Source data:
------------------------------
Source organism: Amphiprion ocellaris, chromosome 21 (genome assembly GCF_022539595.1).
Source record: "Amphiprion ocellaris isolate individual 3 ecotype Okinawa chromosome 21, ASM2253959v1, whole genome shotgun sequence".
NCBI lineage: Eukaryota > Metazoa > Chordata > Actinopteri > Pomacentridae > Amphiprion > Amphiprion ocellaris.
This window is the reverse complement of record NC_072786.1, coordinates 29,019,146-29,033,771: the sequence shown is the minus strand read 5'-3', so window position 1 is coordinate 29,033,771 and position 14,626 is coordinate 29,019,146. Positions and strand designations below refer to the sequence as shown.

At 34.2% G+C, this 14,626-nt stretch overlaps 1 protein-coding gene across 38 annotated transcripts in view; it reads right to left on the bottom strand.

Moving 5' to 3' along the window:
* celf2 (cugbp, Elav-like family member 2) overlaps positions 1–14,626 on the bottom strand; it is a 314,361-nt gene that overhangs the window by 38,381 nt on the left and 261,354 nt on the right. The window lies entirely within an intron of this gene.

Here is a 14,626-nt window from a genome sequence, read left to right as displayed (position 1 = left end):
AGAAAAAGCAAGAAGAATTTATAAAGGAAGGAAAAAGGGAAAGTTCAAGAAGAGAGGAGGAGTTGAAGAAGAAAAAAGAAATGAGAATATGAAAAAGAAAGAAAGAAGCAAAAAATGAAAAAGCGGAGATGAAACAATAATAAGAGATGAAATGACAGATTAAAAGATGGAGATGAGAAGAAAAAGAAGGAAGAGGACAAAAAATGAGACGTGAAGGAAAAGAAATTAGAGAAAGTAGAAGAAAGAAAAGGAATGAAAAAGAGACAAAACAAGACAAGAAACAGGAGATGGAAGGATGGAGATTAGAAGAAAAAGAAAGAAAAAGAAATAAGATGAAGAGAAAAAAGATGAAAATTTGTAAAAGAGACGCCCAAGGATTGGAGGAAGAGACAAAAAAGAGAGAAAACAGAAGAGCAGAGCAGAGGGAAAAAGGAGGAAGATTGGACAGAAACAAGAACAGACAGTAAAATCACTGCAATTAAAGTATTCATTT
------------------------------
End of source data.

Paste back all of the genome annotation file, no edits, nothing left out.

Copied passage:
Source organism: Amphiprion ocellaris, chromosome 21 (genome assembly GCF_022539595.1).
Source record: "Amphiprion ocellaris isolate individual 3 ecotype Okinawa chromosome 21, ASM2253959v1, whole genome shotgun sequence".
NCBI lineage: Eukaryota > Metazoa > Chordata > Actinopteri > Pomacentridae > Amphiprion > Amphiprion ocellaris.
This window is the reverse complement of record NC_072786.1, coordinates 29,019,146-29,033,771: the sequence shown is the minus strand read 5'-3', so window position 1 is coordinate 29,033,771 and position 14,626 is coordinate 29,019,146. Positions and strand designations below refer to the sequence as shown.

At 34.2% G+C, this 14,626-nt stretch overlaps 1 protein-coding gene across 38 annotated transcripts in view; it reads right to left on the bottom strand.

Moving 5' to 3' along the window:
* celf2 (cugbp, Elav-like family member 2) overlaps positions 1–14,626 on the bottom strand; it is a 314,361-nt gene that overhangs the window by 38,381 nt on the left and 261,354 nt on the right. The window lies entirely within an intron of this gene.

Here is a 14,626-nt window from a genome sequence, read left to right as displayed (position 1 = left end):
AGAAAAAGCAAGAAGAATTTATAAAGGAAGGAAAAAGGGAAAGTTCAAGAAGAGAGGAGGAGTTGAAGAAGAAAAAAGAAATGAGAATATGAAAAAGAAAGAAAGAAGCAAAAAATGAAAAAGCGGAGATGAAACAATAATAAGAGATGAAATGACAGATTAAAAGATGGAGATGAGAAGAAAAAGAAGGAAGAGGACAAAAAATGAGACGTGAAGGAAAAGAAATTAGAGAAAGTAGAAGAAAGAAAAGGAATGAAAAAGAGACAAAACAAGACAAGAAACAGGAGATGGAAGGATGGAGATTAGAAGAAAAAGAAAGAAAAAGAAATAAGATGAAGAGAAAAAAGATGAAAATTTGTAAAAGAGACGCCCAAGGATTGGAGGAAGAGACAAAAAAGAGAGAAAACAGAAGAGCAGAGCAGAGGGAAAAAGGAGGAAGATTGGACAGAAACAAGAACAGACAGTAAAATCACTGCAATTAAAGTATTCATTT